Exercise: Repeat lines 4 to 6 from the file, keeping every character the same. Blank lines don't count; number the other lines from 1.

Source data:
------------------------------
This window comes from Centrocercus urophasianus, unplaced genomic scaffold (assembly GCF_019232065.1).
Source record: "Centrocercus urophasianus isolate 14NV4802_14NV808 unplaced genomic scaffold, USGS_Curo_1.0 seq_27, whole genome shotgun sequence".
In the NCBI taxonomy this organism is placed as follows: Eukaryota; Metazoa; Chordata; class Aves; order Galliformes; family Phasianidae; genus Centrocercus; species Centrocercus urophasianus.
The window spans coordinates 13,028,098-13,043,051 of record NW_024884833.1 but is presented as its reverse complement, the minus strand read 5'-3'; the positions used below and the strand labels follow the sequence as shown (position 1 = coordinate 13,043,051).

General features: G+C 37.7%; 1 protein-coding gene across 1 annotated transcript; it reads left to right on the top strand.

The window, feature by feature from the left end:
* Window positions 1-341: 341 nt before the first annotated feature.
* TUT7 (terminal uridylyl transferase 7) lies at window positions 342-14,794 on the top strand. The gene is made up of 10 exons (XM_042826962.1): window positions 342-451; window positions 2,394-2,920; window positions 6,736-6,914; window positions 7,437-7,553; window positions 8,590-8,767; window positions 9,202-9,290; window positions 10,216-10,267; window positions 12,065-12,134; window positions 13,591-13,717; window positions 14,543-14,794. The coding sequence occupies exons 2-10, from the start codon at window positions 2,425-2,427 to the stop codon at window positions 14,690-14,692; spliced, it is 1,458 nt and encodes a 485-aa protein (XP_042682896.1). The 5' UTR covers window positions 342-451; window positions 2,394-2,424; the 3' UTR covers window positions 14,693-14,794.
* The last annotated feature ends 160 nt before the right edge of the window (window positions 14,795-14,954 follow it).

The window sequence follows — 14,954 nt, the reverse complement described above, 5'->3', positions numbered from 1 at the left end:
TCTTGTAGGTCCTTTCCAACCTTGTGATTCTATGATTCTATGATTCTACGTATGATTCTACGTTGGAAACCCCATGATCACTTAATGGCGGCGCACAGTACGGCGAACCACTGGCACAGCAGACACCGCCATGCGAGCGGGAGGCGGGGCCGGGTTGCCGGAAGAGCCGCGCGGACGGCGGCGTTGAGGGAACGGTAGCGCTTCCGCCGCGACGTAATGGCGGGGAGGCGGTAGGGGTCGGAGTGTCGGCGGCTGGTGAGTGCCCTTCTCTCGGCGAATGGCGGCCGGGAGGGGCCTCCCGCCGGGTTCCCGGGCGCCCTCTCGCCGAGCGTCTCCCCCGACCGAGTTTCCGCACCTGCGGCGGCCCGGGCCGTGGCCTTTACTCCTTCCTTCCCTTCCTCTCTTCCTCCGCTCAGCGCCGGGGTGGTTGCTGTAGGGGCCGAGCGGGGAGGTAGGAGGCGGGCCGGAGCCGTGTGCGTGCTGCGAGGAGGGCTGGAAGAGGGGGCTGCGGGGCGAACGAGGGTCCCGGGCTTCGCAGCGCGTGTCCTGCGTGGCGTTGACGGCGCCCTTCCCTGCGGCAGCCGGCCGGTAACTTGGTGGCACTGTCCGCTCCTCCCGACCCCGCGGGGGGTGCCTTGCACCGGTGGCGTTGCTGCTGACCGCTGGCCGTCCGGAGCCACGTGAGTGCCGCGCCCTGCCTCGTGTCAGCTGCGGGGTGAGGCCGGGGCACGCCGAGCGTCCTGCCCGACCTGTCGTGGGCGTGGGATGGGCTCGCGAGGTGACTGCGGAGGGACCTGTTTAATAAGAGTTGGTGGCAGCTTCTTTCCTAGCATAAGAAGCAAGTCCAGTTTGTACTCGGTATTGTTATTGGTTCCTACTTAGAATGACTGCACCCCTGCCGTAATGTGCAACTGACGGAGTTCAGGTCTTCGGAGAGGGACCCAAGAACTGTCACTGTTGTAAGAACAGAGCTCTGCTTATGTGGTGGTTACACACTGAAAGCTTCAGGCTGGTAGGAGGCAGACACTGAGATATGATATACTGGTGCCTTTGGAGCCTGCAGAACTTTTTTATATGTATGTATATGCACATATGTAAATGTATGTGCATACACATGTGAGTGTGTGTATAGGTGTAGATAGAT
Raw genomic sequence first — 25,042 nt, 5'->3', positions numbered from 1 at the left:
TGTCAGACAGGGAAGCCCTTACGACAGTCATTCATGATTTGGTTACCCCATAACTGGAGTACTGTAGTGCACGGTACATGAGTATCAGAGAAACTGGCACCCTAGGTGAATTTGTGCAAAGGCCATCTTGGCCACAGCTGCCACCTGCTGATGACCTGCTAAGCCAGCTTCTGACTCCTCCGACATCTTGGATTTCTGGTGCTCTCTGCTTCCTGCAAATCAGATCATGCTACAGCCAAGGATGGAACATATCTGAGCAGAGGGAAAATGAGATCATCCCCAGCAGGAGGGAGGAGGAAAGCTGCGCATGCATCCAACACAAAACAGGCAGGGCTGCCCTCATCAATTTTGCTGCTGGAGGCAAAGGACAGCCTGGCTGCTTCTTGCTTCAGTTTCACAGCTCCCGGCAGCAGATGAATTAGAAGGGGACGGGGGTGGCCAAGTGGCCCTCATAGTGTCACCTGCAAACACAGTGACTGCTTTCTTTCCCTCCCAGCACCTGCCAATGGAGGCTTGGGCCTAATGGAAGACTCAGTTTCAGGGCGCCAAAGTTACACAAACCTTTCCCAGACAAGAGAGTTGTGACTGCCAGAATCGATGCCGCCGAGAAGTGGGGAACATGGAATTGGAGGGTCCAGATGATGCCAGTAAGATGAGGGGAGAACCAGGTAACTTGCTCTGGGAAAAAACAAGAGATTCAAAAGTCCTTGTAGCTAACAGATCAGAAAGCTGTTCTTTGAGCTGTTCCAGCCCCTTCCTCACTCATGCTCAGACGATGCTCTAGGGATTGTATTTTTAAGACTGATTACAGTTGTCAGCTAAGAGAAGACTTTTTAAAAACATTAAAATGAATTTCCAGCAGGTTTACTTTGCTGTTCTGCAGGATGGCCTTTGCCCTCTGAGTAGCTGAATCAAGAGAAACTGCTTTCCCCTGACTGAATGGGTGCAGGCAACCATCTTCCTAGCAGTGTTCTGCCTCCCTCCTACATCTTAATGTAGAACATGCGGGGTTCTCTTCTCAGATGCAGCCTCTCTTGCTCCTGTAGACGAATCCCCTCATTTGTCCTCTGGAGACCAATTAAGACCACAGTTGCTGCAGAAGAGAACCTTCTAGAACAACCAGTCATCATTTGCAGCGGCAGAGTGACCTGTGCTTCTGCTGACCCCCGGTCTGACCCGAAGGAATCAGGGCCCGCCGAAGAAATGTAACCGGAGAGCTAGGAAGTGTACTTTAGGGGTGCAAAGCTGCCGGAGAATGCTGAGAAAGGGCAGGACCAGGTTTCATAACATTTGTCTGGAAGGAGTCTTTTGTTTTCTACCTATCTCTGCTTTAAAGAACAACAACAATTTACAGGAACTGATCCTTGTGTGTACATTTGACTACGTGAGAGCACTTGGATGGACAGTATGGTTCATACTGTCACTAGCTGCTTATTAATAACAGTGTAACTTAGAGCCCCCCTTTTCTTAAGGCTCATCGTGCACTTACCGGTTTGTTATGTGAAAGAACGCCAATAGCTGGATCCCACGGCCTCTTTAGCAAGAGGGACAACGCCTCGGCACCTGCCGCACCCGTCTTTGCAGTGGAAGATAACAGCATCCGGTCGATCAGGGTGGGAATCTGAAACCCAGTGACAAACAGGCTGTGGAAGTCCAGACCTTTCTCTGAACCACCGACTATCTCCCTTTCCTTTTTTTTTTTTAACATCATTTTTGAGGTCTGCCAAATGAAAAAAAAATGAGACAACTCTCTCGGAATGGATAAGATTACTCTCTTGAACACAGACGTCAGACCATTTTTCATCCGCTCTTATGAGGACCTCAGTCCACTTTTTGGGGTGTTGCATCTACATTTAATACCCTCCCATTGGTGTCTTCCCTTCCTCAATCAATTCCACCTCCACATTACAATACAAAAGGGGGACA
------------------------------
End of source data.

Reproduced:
The window spans coordinates 13,028,098-13,043,051 of record NW_024884833.1 but is presented as its reverse complement, the minus strand read 5'-3'; the positions used below and the strand labels follow the sequence as shown (position 1 = coordinate 13,043,051).

General features: G+C 37.7%; 1 protein-coding gene across 1 annotated transcript; it reads left to right on the top strand.

The window, feature by feature from the left end: